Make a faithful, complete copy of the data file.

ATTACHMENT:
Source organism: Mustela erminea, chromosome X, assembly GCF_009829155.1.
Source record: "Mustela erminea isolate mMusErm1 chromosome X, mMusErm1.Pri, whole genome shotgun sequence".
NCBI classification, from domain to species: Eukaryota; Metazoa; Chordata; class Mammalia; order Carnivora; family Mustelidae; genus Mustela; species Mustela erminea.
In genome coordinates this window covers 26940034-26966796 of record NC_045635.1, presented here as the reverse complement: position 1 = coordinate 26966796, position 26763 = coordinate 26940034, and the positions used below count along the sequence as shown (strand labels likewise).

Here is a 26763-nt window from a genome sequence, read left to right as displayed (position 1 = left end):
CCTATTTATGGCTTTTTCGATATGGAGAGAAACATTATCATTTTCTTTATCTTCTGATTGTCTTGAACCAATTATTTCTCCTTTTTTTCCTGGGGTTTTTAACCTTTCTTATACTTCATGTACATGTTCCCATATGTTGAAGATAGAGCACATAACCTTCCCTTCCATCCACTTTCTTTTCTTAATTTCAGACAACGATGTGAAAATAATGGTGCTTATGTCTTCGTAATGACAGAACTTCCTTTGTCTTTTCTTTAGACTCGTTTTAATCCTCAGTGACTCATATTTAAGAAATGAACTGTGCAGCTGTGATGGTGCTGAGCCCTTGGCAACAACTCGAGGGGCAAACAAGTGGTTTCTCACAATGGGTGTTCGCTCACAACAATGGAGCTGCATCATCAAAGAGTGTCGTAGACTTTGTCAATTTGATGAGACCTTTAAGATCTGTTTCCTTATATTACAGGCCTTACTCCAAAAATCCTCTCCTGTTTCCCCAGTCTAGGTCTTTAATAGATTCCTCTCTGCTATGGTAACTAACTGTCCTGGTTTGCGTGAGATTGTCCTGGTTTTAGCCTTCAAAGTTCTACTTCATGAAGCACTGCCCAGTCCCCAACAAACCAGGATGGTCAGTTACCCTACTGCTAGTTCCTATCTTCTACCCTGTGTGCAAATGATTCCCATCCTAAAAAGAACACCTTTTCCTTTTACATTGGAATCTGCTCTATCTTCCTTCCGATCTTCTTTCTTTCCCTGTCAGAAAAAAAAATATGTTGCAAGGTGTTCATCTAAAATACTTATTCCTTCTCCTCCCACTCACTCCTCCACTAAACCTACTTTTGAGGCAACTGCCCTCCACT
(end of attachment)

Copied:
Source organism: Mustela erminea, chromosome X, assembly GCF_009829155.1.
Source record: "Mustela erminea isolate mMusErm1 chromosome X, mMusErm1.Pri, whole genome shotgun sequence".
NCBI classification, from domain to species: Eukaryota; Metazoa; Chordata; class Mammalia; order Carnivora; family Mustelidae; genus Mustela; species Mustela erminea.
In genome coordinates this window covers 26940034-26966796 of record NC_045635.1, presented here as the reverse complement: position 1 = coordinate 26966796, position 26763 = coordinate 26940034, and the positions used below count along the sequence as shown (strand labels likewise).

Here is a 26763-nt window from a genome sequence, read left to right as displayed (position 1 = left end):
CCTATTTATGGCTTTTTCGATATGGAGAGAAACATTATCATTTTCTTTATCTTCTGATTGTCTTGAACCAATTATTTCTCCTTTTTTTCCTGGGGTTTTTAACCTTTCTTATACTTCATGTACATGTTCCCATATGTTGAAGATAGAGCACATAACCTTCCCTTCCATCCACTTTCTTTTCTTAATTTCAGACAACGATGTGAAAATAATGGTGCTTATGTCTTCGTAATGACAGAACTTCCTTTGTCTTTTCTTTAGACTCGTTTTAATCCTCAGTGACTCATATTTAAGAAATGAACTGTGCAGCTGTGATGGTGCTGAGCCCTTGGCAACAACTCGAGGGGCAAACAAGTGGTTTCTCACAATGGGTGTTCGCTCACAACAATGGAGCTGCATCATCAAAGAGTGTCGTAGACTTTGTCAATTTGATGAGACCTTTAAGATCTGTTTCCTTATATTACAGGCCTTACTCCAAAAATCCTCTCCTGTTTCCCCAGTCTAGGTCTTTAATAGATTCCTCTCTGCTATGGTAACTAACTGTCCTGGTTTGCGTGAGATTGTCCTGGTTTTAGCCTTCAAAGTTCTACTTCATGAAGCACTGCCCAGTCCCCAACAAACCAGGATGGTCAGTTACCCTACTGCTAGTTCCTATCTTCTACCCTGTGTGCAAATGATTCCCATCCTAAAAAGAACACCTTTTCCTTTTACATTGGAATCTGCTCTATCTTCCTTCCGATCTTCTTTCTTTCCCTGTCAGAAAAAAAAATATGTTGCAAGGTGTTCATCTAAAATACTTATTCCTTCTCCTCCCACTCACTCCTCCACTAAACCTACTTTTGAGGCAACTGCCCTCCACT